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UFC's main card fighters get 70% of bonuses White has threatened to eliminate

Throughout 2013, the UFC has given away 70% of their "of the night" bonuses to fighters on the main card. This means it likely wouldn't hurt UFC's lower class fighters if eliminated in favor of higher base pay.


Recent days have seen a revival in UFC fighters -- both former and current -- complaining about how much the promotion pays out to the men that step in the cage. Dana White's initial response to these complains was to say "You don't like the structure? All right, we'll pay the lower-level guys more money – no more f--king bonuses."

Today, while speaking with the media, Dana clarified his stance:

Now, the "behind-the-scenes" discretionary bonuses are a sort of magic bullet in these discussions. Nobody but each individual fighter knows what, if anything, the UFC is paying out in these bonuses. Many fighters have said that the UFC has paid them tremendously well through these bonuses, others have made it seem like they make little to nothing.

What we do know about is the "of the Night" bonuses, meaning Fight of the Night, Knockout of the Night and Submission of the Night.

So, who would be hurt most if these bonuses were eliminated?

There have been fifteen events thus far in 2013 with a total of $2,985,000* handed out for 58 disclosed bonuses (two events only gave out 3 as opposed to 4 bonuses). While the majority of events have had $50,000 bonuses, one event had $60,000 bonuses and another $65,000.

  • Fighters in the main event or co-main event were awarded 19 of the 58 bonuses for $950,000 or roughly 32% of the total.
  • Fighters on the main card but not in the main or co-main event were awarded 21 of the bonuses for a total $1,115,000 or about 37% of the near $3mil.
  • Fighters on the televised prelims were awarded eight bonuses for $400,000 (13%).
  • Fighters on the non-televised prelims on Facebook/YouTube were awarded ten bonuses for $520,000 (17%).

Main event and co-main event fighters are always among the very top paid fighters on a card, they're also able to attract the most and best sponsors. Similarly, being on the main card, even if not in the featured two bouts of the evening allows fighters better access to sponsorship dollars, and generally brings with it a better payday.

Those two groups are taking home almost 70% of the bonus money so far this year.

Meanwhile, fighters who are on the bottom of the card, making far less money in base pay, with less interest from sponsors both in terms of name recognition and visibility (TV > internet) are taking home less than 20%.

There is obviously a sample size issue looking only at the first half of 2013. But 2012 isn't much different. Main event and co-main event fighters took 30% of the bonuses, main card fighters not in the featured bouts took 35%, television prelim fighters took 25% and only 9% of the bonuses went to the fighters on the untelevised prelims.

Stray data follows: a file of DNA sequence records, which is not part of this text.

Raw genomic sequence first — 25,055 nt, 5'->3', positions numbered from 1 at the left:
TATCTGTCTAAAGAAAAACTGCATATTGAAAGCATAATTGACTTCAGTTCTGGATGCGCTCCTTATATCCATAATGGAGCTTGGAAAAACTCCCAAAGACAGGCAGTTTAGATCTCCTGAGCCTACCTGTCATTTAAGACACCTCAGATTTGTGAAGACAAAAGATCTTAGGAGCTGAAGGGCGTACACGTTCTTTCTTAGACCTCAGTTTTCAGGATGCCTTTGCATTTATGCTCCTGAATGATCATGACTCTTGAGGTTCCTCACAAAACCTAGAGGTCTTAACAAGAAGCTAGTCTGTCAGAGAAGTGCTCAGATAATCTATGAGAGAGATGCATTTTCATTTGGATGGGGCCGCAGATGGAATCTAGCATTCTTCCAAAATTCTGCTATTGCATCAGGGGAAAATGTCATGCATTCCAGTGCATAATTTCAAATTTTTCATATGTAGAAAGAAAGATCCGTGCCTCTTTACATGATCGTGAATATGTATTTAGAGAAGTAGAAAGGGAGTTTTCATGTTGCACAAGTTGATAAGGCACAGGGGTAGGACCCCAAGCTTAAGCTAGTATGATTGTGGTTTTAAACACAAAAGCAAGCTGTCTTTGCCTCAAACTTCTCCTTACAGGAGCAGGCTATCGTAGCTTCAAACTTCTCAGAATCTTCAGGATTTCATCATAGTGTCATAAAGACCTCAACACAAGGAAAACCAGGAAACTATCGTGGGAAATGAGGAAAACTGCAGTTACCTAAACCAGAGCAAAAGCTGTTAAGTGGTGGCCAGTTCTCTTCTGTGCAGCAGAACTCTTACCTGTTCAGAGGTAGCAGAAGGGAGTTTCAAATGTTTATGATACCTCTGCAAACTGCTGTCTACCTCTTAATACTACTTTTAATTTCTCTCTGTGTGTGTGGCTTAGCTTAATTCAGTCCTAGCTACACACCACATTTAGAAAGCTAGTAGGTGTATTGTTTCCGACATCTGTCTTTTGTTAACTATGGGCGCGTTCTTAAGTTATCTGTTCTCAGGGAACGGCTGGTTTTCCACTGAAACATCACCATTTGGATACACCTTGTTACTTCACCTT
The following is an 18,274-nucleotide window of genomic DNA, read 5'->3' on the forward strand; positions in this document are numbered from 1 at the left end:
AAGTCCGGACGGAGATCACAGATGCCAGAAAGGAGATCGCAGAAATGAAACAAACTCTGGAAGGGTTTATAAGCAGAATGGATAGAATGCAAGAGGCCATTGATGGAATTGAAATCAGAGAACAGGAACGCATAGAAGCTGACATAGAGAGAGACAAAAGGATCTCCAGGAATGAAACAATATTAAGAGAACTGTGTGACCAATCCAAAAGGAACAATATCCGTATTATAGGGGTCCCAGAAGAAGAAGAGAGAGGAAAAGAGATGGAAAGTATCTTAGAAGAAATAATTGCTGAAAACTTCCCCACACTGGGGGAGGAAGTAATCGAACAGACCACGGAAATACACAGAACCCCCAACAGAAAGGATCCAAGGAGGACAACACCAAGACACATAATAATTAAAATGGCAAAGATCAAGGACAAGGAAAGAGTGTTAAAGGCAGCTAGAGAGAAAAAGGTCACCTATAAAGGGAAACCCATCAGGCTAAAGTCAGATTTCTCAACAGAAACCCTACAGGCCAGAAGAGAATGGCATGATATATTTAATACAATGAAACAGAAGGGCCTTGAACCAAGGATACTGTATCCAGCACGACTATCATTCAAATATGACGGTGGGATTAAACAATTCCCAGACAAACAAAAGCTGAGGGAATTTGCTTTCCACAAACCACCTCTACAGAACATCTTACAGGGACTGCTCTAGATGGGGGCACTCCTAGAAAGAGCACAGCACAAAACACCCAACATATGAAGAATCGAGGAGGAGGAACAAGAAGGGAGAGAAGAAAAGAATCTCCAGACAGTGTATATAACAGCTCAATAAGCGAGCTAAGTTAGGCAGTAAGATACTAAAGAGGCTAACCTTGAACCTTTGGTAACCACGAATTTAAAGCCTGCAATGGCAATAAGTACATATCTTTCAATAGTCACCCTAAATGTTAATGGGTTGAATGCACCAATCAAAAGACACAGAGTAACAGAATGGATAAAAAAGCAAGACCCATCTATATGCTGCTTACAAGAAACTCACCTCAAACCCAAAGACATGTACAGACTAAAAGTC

It would seem to be in the best interest of the fighters who need it most (remember, on a card like UFC 159 there were twelve fighters who made $20,000 or less in disclosed pay) to give up the possibility of getting a big "of the night" bonus and uncertain amounts that they may or may not make in discretionary bonuses depending on the promotion's happiness with them after an event, in favor of guaranteed higher base pay.

But, Dana still seemed focused on the "life changing" aspects of the nightly bonuses today, as reported by MMA Junkie:

White's initial comments about canceling bonuses – not just the fight-night bonuses, but the undisclosed discretionary bonuses that many fighters receive – were met with disappointment, not just by some fighters, but also some fans. Perhaps that why White today softened his stance.

"I said, 'This is what we're thinking about doing,'" he said. "But I agree. I love giving the 'Fight of the Night' bonuses. They're awesome, and they change people's lives.

"Before a decision like that is made, we're going to talk to the fighters too. This isn't something (UFC CEO) Lorenzo (Fertitta) and I are just going to say, 'Yeah, this is what we're going to do.' We're going to talk to a lot of fighters about it before we make those decisions."

And there will always be some who remember stories like that of Pat Barry who was forced to eat ketchup and rice before getting $120,000 in bonuses for beating Antoni Hardonk and think about the life changing aspects of the bonuses instead of the fact that he was living on ketchup and rice as a guy who had already fought multiple times for the biggest MMA promotion ever.

* Note: For the purposes of "who gets the initial nod" on bonus pay, I left the UFC 159 bonuses in Pat Healy's name. He did lose his fight of the night and submission of the night bonuses after the fact for testing positive for marijuana. If you were to adjust these numbers there would be one extra bonus of $65,000 on the TV prelims for the revised bonus given to Bryan Caraway and $130,000 removed from the main card for Healy's two bonuses. Again, the intention here was to capture where the initial money is placed, which I felt more accurately captured where the preferred distribution of the money was.